You'll need to explain the design of your database, it sounds like you have a number of issues that are complicating the function of your database.
What you describe sounds like an Invoice or Purchase Order system. Most such are modeled after these tables and relationships:
Orders----<Line Items>-----Products/Services (---< stands for "one to many")
Then one record in Orders is a single invoice or purchase order. The individual line items are entered in a portal to the line items table. A "price" field in the Line Items table looks up (copies) the current price as set in the Products table. Since this data is copied over, a future change to the price field in the Products/Services table does not affect past Line Items records and thus the invoice totals computed in Orders will not change for past invoices.
Admittedly, our database is not that complex or advanced. In fact, it's "thrown together" and don't have any relationships at all. We just have tons of fields. We add a field when we need to capture data for our clients. One of those fields is for us to know if they are adding "Product A". It's as simple as; YES = $500, NO = $0. That total is then used in another calculation field that adds all their services together and gives us a total cost. There are no relationships or anything. We use these fields to generate an invoice.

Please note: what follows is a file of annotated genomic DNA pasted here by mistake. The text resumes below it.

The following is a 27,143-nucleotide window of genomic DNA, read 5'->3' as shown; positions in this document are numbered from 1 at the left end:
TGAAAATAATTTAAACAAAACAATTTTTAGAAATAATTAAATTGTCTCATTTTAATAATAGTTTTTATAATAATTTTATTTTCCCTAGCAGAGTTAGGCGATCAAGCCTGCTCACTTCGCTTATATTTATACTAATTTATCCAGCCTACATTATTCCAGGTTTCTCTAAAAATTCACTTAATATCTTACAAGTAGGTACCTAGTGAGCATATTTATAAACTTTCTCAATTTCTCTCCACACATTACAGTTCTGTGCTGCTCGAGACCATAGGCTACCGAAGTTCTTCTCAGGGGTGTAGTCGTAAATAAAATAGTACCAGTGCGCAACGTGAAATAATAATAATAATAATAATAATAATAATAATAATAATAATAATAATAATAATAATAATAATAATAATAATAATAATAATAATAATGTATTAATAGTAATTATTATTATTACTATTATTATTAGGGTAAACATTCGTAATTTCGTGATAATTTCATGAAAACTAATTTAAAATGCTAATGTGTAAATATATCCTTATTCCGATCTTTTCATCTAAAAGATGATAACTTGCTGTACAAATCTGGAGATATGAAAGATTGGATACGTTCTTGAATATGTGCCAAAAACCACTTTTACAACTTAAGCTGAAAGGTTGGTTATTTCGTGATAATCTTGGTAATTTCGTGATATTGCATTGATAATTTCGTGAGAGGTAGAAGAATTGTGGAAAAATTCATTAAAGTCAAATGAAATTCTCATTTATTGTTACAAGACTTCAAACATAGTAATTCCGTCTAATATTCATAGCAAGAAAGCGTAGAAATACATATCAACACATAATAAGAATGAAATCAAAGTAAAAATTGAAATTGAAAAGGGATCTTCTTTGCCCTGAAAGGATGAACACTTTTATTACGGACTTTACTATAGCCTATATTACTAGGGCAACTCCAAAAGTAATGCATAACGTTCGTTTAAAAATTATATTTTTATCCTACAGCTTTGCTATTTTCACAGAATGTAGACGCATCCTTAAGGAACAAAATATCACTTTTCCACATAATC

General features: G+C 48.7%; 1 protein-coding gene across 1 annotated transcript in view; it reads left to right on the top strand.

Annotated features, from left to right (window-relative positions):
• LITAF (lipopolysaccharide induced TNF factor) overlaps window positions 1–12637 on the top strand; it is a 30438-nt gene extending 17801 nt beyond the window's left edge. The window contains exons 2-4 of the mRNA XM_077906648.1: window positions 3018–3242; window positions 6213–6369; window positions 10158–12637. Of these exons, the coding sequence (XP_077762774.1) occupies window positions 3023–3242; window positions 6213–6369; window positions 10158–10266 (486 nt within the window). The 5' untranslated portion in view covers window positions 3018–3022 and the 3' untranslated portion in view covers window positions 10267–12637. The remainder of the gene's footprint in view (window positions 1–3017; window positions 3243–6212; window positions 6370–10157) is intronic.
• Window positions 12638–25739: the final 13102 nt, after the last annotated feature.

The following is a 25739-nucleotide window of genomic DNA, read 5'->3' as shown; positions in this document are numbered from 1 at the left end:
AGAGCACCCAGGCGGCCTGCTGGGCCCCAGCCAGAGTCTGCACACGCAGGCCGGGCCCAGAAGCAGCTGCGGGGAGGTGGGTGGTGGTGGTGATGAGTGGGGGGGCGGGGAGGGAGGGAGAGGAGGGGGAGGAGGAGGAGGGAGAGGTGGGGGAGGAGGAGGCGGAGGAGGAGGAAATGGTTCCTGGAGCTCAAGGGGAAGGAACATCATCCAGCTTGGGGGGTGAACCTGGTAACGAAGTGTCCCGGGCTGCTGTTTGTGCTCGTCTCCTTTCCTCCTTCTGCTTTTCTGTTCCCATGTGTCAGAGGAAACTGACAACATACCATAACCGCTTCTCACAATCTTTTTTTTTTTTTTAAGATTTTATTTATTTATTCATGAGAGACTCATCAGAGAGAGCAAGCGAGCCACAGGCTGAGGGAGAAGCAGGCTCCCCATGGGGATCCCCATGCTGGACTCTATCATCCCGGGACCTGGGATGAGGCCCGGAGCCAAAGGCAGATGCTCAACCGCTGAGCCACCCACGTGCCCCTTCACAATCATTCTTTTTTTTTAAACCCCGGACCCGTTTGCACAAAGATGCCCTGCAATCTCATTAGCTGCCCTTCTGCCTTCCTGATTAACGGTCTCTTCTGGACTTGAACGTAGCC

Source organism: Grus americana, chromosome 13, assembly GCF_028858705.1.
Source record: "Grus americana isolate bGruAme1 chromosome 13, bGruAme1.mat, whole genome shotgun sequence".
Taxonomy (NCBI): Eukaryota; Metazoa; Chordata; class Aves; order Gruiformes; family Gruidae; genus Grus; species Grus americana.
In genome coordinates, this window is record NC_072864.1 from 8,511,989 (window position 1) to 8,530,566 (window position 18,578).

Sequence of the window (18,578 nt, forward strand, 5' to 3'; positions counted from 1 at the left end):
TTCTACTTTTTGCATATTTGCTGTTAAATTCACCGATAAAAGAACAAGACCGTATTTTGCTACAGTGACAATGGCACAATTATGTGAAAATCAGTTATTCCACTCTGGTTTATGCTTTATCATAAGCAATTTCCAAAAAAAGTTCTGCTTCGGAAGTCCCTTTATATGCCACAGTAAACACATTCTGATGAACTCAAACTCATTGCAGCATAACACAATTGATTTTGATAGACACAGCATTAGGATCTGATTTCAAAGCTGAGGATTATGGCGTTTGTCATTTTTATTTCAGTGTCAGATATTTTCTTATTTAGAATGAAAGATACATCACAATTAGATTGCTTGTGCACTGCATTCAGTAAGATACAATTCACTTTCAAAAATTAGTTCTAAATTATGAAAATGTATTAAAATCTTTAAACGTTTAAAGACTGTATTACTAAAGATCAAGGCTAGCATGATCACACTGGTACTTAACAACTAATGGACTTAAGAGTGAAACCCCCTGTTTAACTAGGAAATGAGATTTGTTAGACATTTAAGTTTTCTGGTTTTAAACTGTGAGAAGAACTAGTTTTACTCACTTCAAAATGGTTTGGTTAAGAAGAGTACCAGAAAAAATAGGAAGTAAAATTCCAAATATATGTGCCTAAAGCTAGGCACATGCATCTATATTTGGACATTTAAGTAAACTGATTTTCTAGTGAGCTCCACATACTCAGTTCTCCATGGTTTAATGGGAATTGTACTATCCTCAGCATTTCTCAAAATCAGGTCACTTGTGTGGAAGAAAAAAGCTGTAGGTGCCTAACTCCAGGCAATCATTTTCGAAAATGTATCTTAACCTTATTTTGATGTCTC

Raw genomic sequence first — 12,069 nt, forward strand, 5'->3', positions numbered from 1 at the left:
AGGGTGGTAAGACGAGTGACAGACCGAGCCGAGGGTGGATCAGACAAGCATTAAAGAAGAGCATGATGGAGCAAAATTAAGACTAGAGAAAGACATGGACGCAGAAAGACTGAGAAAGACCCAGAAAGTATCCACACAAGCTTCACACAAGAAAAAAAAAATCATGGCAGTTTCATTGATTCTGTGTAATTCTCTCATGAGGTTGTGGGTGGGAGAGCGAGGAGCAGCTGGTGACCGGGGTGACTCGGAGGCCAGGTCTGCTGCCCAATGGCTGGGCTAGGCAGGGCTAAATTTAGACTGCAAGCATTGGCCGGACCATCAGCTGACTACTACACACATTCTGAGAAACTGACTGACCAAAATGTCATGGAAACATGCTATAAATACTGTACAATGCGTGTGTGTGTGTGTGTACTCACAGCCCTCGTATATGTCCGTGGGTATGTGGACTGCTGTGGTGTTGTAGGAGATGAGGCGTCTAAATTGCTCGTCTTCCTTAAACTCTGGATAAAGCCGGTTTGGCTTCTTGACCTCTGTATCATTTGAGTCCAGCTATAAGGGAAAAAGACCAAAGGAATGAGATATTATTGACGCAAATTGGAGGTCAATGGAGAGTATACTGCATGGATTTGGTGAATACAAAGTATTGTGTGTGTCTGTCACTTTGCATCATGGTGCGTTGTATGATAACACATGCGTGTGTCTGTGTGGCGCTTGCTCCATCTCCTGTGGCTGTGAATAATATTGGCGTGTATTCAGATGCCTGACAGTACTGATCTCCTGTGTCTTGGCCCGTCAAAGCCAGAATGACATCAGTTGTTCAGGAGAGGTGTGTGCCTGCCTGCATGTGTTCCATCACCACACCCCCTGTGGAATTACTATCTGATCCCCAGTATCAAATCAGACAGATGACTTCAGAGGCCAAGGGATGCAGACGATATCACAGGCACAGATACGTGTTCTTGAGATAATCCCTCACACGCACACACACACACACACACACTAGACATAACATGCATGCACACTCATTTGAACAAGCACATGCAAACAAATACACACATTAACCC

Then you indeed have a problem brought about by the complicated way you chose to design your database. (The three related tables is actually a simpler way to set this up.)
Only thing that I can think of is to change your calculation field into a number field with an auto-entered calculation. Changing the calculation in an auto-entered calculation will not update existing records with new values. (but editing a field referenced by this calculation will update it, so be careful.)